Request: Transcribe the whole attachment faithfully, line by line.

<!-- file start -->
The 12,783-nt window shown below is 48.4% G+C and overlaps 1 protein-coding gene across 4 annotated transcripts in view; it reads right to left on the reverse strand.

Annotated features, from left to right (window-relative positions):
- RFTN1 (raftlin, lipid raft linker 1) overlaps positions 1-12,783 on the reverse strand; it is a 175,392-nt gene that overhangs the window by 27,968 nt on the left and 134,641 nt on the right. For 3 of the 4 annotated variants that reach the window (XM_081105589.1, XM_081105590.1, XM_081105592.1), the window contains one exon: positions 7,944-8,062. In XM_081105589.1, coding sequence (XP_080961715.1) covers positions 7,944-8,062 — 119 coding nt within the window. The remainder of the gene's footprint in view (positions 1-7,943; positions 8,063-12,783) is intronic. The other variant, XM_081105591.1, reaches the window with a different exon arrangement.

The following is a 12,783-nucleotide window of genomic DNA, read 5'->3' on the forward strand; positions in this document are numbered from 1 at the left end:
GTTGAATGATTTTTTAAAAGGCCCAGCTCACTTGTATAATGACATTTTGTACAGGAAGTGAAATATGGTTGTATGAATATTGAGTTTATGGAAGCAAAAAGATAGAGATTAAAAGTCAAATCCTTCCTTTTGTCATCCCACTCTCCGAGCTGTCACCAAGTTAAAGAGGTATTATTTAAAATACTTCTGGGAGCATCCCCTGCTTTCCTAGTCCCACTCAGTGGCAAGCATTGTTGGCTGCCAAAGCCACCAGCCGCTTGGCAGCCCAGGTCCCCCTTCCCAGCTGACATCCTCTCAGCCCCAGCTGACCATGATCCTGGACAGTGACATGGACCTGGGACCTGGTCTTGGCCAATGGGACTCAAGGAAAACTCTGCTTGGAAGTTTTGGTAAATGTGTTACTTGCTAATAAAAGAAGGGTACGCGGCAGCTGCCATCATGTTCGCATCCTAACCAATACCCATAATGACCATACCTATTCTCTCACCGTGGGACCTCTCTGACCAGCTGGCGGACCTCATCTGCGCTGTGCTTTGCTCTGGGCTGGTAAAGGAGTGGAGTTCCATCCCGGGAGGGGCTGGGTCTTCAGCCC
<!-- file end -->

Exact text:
The 12,783-nt window shown below is 48.4% G+C and overlaps 1 protein-coding gene across 4 annotated transcripts in view; it reads right to left on the reverse strand.

Annotated features, from left to right (window-relative positions):
- RFTN1 (raftlin, lipid raft linker 1) overlaps positions 1-12,783 on the reverse strand; it is a 175,392-nt gene that overhangs the window by 27,968 nt on the left and 134,641 nt on the right. For 3 of the 4 annotated variants that reach the window (XM_081105589.1, XM_081105590.1, XM_081105592.1), the window contains one exon: positions 7,944-8,062. In XM_081105589.1, coding sequence (XP_080961715.1) covers positions 7,944-8,062 — 119 coding nt within the window. The remainder of the gene's footprint in view (positions 1-7,943; positions 8,063-12,783) is intronic. The other variant, XM_081105591.1, reaches the window with a different exon arrangement.

The following is a 12,783-nucleotide window of genomic DNA, read 5'->3' on the forward strand; positions in this document are numbered from 1 at the left end:
GTTGAATGATTTTTTAAAAGGCCCAGCTCACTTGTATAATGACATTTTGTACAGGAAGTGAAATATGGTTGTATGAATATTGAGTTTATGGAAGCAAAAAGATAGAGATTAAAAGTCAAATCCTTCCTTTTGTCATCCCACTCTCCGAGCTGTCACCAAGTTAAAGAGGTATTATTTAAAATACTTCTGGGAGCATCCCCTGCTTTCCTAGTCCCACTCAGTGGCAAGCATTGTTGGCTGCCAAAGCCACCAGCCGCTTGGCAGCCCAGGTCCCCCTTCCCAGCTGACATCCTCTCAGCCCCAGCTGACCATGATCCTGGACAGTGACATGGACCTGGGACCTGGTCTTGGCCAATGGGACTCAAGGAAAACTCTGCTTGGAAGTTTTGGTAAATGTGTTACTTGCTAATAAAAGAAGGGTACGCGGCAGCTGCCATCATGTTCGCATCCTAACCAATACCCATAATGACCATACCTATTCTCTCACCGTGGGACCTCTCTGACCAGCTGGCGGACCTCATCTGCGCTGTGCTTTGCTCTGGGCTGGTAAAGGAGTGGAGTTCCATCCCGGGAGGGGCTGGGTCTTCAGCCC